A blind Italian Linux newbie
My first direct contact with accessibility issues was last summer, when I responded to a request sent to a local LUG by computer science student Fabrizio Marini. Marini needed someone to install SUSE 9.2 in dual boot mode on his PC and then download, compile, and install the driver for his Braille terminal. I volunteered to help with the job. Since then, another Linux user, Fabrizio Sebastiani from LUG Roma, has also worked with Marini, helping him master Linux.
Marini was very pleased, for example, when he managed to make GRUB beep at the right moment. Now he knows for sure when it’s time to select the operating system; he no longer has to guess based on hard disk noises. Recently, Marini tweaked Mutt and Postfix configuration files in order to make email work under Linux. To do all this, Marini has also been relying on “Appunti di Informatica Libera” (“Notes of Free Information Technology”), a guide to GNU/Linux that is an astonishing 8,839 pages long.
While proud of his accomplishments, Marini also feels that the situation is far from optimal. For instance, he has not found “a distribution that boots” and detects “Italian speech synthesizers, or Braille terminals with the brltty driver.” For now, Marini says that the only solution is to find somebody without impaired vision who is willing to help install Linux.
After installation, Marini contended with the same problems other novices face. “Most Linux documentation is still too technical and difficult for newbies,” Marini said. For blind users, there is the added burden of dealing with resources that aren’t really accessible, including, ironically, some online documentation for Linux-compatible assistive technologies. Sure enough, when I read this, I did recall many a beginner’s tutorial which was mostly a sequence of screenshots.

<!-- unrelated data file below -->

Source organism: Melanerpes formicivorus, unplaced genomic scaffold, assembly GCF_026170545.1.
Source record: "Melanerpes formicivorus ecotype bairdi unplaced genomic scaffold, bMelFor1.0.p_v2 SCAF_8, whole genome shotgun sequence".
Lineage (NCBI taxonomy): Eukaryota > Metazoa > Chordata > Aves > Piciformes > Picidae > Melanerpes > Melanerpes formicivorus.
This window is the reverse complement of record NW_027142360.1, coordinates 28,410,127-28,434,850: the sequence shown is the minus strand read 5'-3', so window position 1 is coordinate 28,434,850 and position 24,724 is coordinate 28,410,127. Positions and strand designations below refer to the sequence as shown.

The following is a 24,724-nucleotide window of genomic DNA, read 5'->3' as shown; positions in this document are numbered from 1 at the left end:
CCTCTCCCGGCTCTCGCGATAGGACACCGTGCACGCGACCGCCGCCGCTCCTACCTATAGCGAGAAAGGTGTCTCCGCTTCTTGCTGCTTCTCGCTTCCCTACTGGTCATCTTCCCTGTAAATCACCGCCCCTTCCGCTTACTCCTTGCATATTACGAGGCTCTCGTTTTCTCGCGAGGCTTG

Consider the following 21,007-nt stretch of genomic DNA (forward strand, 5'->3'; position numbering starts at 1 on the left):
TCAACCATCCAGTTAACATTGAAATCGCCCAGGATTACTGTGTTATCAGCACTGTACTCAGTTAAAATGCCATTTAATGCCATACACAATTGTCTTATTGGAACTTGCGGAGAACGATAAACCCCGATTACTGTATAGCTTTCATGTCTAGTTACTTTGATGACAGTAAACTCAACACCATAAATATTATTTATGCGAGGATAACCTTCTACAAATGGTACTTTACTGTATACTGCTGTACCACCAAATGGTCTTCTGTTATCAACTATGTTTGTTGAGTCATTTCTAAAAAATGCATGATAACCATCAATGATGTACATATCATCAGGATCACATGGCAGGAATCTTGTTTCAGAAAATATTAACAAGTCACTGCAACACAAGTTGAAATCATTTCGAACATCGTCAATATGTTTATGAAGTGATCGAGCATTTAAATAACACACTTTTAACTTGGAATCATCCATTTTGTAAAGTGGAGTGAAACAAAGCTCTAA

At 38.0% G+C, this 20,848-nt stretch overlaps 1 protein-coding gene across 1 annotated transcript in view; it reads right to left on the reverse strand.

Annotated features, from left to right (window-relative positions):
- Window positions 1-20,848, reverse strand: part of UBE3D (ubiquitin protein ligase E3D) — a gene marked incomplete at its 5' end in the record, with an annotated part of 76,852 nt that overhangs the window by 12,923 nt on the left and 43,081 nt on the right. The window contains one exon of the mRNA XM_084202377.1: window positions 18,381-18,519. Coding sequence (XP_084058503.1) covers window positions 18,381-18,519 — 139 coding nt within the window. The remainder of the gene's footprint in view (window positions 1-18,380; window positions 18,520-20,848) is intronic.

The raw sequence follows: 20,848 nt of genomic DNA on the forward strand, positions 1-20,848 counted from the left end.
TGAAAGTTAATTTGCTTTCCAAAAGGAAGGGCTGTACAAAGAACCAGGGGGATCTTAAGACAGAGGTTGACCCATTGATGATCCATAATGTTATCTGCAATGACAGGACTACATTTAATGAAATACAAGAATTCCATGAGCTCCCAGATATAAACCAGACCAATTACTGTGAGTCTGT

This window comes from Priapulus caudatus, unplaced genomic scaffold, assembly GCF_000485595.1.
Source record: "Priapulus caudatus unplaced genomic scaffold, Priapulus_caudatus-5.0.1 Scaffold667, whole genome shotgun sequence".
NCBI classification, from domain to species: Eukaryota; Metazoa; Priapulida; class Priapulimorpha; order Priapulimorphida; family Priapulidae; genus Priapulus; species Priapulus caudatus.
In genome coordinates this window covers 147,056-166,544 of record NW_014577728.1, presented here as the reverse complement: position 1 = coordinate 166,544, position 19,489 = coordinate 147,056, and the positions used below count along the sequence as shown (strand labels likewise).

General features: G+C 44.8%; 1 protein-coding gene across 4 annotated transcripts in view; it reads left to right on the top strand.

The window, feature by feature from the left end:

Marini is still testing speech synthesis and screen reader programs for Linux. His first impression is that, again, variety is not necessarily a good thing:
There are many projects, but all seem started with ambitious goals and then stopped more or less half way before being really usable. In my opinion, if more developers focused on only one product, or at least less of them, things would go better.
A political point of view
Paolo Pietrosanti, a member of the General Council of the Radical Party, became blind in 1993. This made him realize that “the disabled must be turned from costly assisted persons into taxpayers.” Two years ago, the City of Rome announced that it would move some services to FOSS platforms. While GNU/Linux fans were celebrating, Pietrosanti asked in an open letter to Rome’s mayor, “Do you know that choosing Linux means excluding blind users?” His arguments were similar to those presented in Massachusetts.
Pietrosanti has nothing against free software. “What really matters to me,” Pietrosanti says, “is to establish and guarantee the right to access (both to information and to jobs), and the penalties when it is violated.” Pietrosanti wants to ensure that open standards don’t exclude disabled users from jobs and, if they do, he wants mechanisms in place so disabled users can sue to defend their rights.